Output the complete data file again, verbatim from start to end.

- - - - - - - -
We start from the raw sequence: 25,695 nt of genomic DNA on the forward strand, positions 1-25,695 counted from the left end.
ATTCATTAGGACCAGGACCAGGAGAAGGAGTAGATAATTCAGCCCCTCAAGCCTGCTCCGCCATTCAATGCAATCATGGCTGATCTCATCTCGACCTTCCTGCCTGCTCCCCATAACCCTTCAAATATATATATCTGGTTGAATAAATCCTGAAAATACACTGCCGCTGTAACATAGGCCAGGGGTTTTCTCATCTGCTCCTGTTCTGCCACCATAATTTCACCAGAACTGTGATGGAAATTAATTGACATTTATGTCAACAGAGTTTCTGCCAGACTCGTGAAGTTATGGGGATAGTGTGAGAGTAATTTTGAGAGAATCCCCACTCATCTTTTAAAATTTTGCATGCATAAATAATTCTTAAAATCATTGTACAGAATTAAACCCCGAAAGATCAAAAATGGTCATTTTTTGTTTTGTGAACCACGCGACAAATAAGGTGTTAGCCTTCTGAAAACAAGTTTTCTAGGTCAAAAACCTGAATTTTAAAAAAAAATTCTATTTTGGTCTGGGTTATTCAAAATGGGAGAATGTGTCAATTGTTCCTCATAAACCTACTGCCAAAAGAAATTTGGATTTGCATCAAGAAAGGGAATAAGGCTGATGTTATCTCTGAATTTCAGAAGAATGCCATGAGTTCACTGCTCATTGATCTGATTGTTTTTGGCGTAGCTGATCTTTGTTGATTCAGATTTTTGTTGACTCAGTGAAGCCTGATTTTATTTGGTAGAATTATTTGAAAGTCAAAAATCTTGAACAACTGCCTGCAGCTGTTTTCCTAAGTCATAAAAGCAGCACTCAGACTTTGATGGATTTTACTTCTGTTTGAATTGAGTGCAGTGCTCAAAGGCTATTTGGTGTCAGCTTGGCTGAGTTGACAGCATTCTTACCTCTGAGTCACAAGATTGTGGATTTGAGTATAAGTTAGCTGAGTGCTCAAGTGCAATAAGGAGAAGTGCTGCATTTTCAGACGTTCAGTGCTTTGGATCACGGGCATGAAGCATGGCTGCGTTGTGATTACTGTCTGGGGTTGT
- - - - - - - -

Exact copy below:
We start from the raw sequence: 25,695 nt of genomic DNA on the forward strand, positions 1-25,695 counted from the left end.
ATTCATTAGGACCAGGACCAGGAGAAGGAGTAGATAATTCAGCCCCTCAAGCCTGCTCCGCCATTCAATGCAATCATGGCTGATCTCATCTCGACCTTCCTGCCTGCTCCCCATAACCCTTCAAATATATATATCTGGTTGAATAAATCCTGAAAATACACTGCCGCTGTAACATAGGCCAGGGGTTTTCTCATCTGCTCCTGTTCTGCCACCATAATTTCACCAGAACTGTGATGGAAATTAATTGACATTTATGTCAACAGAGTTTCTGCCAGACTCGTGAAGTTATGGGGATAGTGTGAGAGTAATTTTGAGAGAATCCCCACTCATCTTTTAAAATTTTGCATGCATAAATAATTCTTAAAATCATTGTACAGAATTAAACCCCGAAAGATCAAAAATGGTCATTTTTTGTTTTGTGAACCACGCGACAAATAAGGTGTTAGCCTTCTGAAAACAAGTTTTCTAGGTCAAAAACCTGAATTTTAAAAAAAAATTCTATTTTGGTCTGGGTTATTCAAAATGGGAGAATGTGTCAATTGTTCCTCATAAACCTACTGCCAAAAGAAATTTGGATTTGCATCAAGAAAGGGAATAAGGCTGATGTTATCTCTGAATTTCAGAAGAATGCCATGAGTTCACTGCTCATTGATCTGATTGTTTTTGGCGTAGCTGATCTTTGTTGATTCAGATTTTTGTTGACTCAGTGAAGCCTGATTTTATTTGGTAGAATTATTTGAAAGTCAAAAATCTTGAACAACTGCCTGCAGCTGTTTTCCTAAGTCATAAAAGCAGCACTCAGACTTTGATGGATTTTACTTCTGTTTGAATTGAGTGCAGTGCTCAAAGGCTATTTGGTGTCAGCTTGGCTGAGTTGACAGCATTCTTACCTCTGAGTCACAAGATTGTGGATTTGAGTATAAGTTAGCTGAGTGCTCAAGTGCAATAAGGAGAAGTGCTGCATTTTCAGACGTTCAGTGCTTTGGATCACGGGCATGAAGCATGGCTGCGTTGTGATTACTGTCTGGGGTTGT